Open data and AI: A symbiotic relationship for progress
Artificial Intelligence (AI) systems are complex mathematical models trained on data. These systems are designed to process and analyse large volumes of data with the purpose of recognising patterns and making predictions. AI systems are becoming increasingly accurate and sophisticated due, in part, to advances in the techniques and algorithms used for AI, access to greater computer processing power, and the wider availability of data.
With these technological developments, the use of AI is becoming more common across sectors in Europe. Figure 1 shows how in 2021 the percentage of enterprises using AI technologies was varying across countries in Europe. To foster the use of AI across Europe, the EU launched the European AI Strategy aiming to boost research and industrial capacity while ensuring safety and fundamental rights.
Figure 1: Percentage of enterprises in Europe using AI technology in 2021 (Eurostat)
Data is a critical component of AI systems. This story highlights the connection between open data and the performance of AI systems. With real-life use cases, this story showcases how these two topics are interlinked and are dependent on each other to foster Europe’s digital transition.
How open data and AI are closely related
Open data and AI have the potential to support and enhance each other’s capabilities. On the one hand, open data can improve AI systems. In general, exposing AI systems to a larger volume and variety of data increases the chance of the system returning accurate and useful predictions. As such, open data can be a supply of large amounts of diverse information for AI systems. In this way, the availability of open data contributes to better performing AI. For example, an AI system trained to predict consumer consumption patterns in Europe will likely perform better if it includes a representative selection of goods and service transactions by consumers across different countries, municipalities, and income groups.
On the other hand, AI can unlock additional value from open data. AI can analyse large volumes of data and identify trends and patterns that might not have been revealed through other analysis techniques. Open data contains rich information and complex patterns from which insights can be derived. As a powerful analysis tool, AI can thereby leverage the value of open data. For example, an AI system trained to predict forest fires can search for patterns across weather data, satellite images, and historical trends that standard statistical comparisons cannot identify.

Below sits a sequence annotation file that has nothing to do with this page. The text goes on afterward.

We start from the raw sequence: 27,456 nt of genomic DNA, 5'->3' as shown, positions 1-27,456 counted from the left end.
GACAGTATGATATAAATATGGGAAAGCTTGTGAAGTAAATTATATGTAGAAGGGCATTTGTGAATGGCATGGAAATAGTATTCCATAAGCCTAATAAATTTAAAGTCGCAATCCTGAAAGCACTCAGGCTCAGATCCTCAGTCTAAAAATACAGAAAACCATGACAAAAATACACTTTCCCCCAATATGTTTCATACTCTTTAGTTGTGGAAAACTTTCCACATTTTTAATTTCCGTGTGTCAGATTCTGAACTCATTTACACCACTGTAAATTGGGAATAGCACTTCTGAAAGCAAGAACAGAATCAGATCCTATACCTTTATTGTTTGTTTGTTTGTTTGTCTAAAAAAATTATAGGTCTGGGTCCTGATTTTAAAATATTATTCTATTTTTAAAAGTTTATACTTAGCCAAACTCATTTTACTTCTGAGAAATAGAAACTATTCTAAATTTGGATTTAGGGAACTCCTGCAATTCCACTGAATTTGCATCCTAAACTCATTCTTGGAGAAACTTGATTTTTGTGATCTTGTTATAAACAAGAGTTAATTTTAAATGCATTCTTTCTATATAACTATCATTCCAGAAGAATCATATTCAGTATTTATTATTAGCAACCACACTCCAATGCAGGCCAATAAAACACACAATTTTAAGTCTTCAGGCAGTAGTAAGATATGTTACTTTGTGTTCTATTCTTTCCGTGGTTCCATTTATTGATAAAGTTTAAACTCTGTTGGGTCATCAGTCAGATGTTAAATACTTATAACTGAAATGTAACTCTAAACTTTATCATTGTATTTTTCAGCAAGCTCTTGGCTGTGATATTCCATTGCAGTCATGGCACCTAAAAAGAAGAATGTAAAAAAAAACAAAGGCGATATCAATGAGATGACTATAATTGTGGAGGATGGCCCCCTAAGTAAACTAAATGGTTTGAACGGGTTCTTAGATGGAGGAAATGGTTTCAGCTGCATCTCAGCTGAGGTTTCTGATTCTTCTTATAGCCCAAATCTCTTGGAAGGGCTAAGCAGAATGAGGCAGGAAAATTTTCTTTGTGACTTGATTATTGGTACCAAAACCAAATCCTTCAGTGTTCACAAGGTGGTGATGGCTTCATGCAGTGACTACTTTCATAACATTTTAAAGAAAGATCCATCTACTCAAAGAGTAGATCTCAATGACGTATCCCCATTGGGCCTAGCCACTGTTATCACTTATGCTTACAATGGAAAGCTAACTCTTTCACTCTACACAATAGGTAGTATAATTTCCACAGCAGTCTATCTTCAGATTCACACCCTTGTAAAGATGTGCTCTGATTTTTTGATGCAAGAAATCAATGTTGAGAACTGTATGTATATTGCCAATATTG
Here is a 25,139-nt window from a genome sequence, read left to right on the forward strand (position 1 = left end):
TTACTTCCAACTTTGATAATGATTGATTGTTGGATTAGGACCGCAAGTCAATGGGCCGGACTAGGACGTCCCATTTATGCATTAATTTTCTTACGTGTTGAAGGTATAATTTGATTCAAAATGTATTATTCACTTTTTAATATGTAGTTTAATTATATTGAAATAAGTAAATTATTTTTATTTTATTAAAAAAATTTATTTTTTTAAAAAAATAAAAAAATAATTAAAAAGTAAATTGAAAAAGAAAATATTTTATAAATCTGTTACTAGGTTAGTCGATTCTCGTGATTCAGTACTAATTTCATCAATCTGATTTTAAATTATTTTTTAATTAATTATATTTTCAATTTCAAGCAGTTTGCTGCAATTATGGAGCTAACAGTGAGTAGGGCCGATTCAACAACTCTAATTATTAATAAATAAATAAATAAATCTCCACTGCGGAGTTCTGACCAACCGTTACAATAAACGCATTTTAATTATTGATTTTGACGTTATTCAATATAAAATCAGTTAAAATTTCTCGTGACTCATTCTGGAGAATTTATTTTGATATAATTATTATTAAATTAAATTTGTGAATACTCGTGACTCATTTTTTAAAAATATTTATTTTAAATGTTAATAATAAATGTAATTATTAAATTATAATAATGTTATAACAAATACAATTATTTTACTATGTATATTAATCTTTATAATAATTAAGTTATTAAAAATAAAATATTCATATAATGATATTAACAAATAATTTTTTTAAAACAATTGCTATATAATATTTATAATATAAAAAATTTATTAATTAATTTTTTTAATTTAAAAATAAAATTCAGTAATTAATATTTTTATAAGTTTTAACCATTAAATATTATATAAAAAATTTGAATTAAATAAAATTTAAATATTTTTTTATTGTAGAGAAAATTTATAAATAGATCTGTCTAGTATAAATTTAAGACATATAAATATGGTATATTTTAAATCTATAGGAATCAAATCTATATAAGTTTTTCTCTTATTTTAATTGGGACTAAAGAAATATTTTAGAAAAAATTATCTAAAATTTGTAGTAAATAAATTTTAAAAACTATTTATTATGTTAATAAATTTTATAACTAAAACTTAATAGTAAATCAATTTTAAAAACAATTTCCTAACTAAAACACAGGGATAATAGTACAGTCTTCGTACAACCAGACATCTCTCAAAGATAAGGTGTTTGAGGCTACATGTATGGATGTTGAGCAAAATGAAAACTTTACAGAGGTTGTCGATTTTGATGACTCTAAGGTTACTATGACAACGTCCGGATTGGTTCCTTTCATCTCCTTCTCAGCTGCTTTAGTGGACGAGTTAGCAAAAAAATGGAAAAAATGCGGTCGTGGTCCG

AI can benefit from the breadth of open data
Open data encompasses a broad range of subject areas. This variety of data widens the possible use cases for which AI systems can be developed, making new AI-driven products and services possible. These use cases can only be developed if the relevant data is available and easy-to-access. The free availability of diverse datasets as through open data, is essential to drive innovation and bring new economic opportunities. The hope is that innovative AI systems can then be used to help solve challenges facing society, creating socioeconomic value.
The diverse pool of information that open data can provide for AI systems especially can enable multidisciplinary applications that combine data on several topics to derive new insights. For example, a weather dataset can be used to make weather predictions. But combined with data on seed genetics, soil characteristics, and environmental conditions, an AI system can be trained to have good contextual knowledge of the variables affecting agriculture production. Such a system could be used to aid decision-making to increase crop yields, prevent plant disease, or optimise other business decisions.
AI can benefit from the depth of open data
While the breadth of subject areas covered by open data enables broad use cases for AI systems, having extensive open data available on a specific use case allows AI systems to perform better. Take, for example, an AI system developed to recognise residential buildings. If the AI is trained on only images captured in the summertime of mansions in the countryside, the model will perform poorly when asked to recognise a city apartment as a residential building. The model therefore needs to be trained on a comprehensive set of examples to understand the variations of what is considered a residential building (in this case factors such as architectural style, building size, and surrounding environment may be relevant).
Data that comprehensively represent the subject matter exposes AI systems to a broader range of scenarios and variations. Ultimately, this allows AI models to perform better in real-world situations and generalise their knowledge when confronted with new data (such as a picture of an individual house that the model has not seen before). AI systems trained on unrepresentative or incomplete data risks making biased predictions and being unreliable.
High-quality AI relies on high-quality open data